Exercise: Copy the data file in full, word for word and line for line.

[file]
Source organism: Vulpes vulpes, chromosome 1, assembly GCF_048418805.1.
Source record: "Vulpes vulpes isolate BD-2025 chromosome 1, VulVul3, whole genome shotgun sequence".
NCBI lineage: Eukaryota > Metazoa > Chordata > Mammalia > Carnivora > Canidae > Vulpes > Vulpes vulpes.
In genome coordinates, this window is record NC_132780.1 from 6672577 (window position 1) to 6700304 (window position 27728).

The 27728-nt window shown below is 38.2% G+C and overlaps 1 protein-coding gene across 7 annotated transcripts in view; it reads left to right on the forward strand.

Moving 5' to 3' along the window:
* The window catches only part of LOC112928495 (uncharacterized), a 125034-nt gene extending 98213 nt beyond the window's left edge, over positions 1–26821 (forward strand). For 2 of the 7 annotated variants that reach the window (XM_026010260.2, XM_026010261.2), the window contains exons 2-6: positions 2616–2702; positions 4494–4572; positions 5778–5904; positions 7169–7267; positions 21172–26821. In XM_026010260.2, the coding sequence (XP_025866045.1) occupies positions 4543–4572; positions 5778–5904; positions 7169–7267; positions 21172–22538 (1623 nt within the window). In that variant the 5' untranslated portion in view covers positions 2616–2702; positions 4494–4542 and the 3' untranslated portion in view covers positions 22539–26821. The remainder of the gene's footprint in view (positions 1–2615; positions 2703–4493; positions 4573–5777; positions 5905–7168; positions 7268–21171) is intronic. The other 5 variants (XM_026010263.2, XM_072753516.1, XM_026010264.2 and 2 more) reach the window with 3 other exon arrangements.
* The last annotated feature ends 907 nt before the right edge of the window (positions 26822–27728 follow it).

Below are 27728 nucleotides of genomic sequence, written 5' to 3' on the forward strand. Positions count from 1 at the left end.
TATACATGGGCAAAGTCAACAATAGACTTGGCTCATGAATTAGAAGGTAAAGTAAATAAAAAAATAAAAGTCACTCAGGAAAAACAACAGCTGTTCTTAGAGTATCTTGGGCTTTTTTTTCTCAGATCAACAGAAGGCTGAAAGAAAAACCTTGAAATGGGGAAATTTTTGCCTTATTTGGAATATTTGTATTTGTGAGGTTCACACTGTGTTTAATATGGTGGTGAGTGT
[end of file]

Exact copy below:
Source organism: Vulpes vulpes, chromosome 1, assembly GCF_048418805.1.
Source record: "Vulpes vulpes isolate BD-2025 chromosome 1, VulVul3, whole genome shotgun sequence".
NCBI lineage: Eukaryota > Metazoa > Chordata > Mammalia > Carnivora > Canidae > Vulpes > Vulpes vulpes.
In genome coordinates, this window is record NC_132780.1 from 6672577 (window position 1) to 6700304 (window position 27728).

The 27728-nt window shown below is 38.2% G+C and overlaps 1 protein-coding gene across 7 annotated transcripts in view; it reads left to right on the forward strand.

Moving 5' to 3' along the window:
* The window catches only part of LOC112928495 (uncharacterized), a 125034-nt gene extending 98213 nt beyond the window's left edge, over positions 1–26821 (forward strand). For 2 of the 7 annotated variants that reach the window (XM_026010260.2, XM_026010261.2), the window contains exons 2-6: positions 2616–2702; positions 4494–4572; positions 5778–5904; positions 7169–7267; positions 21172–26821. In XM_026010260.2, the coding sequence (XP_025866045.1) occupies positions 4543–4572; positions 5778–5904; positions 7169–7267; positions 21172–22538 (1623 nt within the window). In that variant the 5' untranslated portion in view covers positions 2616–2702; positions 4494–4542 and the 3' untranslated portion in view covers positions 22539–26821. The remainder of the gene's footprint in view (positions 1–2615; positions 2703–4493; positions 4573–5777; positions 5905–7168; positions 7268–21171) is intronic. The other 5 variants (XM_026010263.2, XM_072753516.1, XM_026010264.2 and 2 more) reach the window with 3 other exon arrangements.
* The last annotated feature ends 907 nt before the right edge of the window (positions 26822–27728 follow it).

Below are 27728 nucleotides of genomic sequence, written 5' to 3' on the forward strand. Positions count from 1 at the left end.
TATACATGGGCAAAGTCAACAATAGACTTGGCTCATGAATTAGAAGGTAAAGTAAATAAAAAAATAAAAGTCACTCAGGAAAAACAACAGCTGTTCTTAGAGTATCTTGGGCTTTTTTTTCTCAGATCAACAGAAGGCTGAAAGAAAAACCTTGAAATGGGGAAATTTTTGCCTTATTTGGAATATTTGTATTTGTGAGGTTCACACTGTGTTTAATATGGTGGTGAGTGT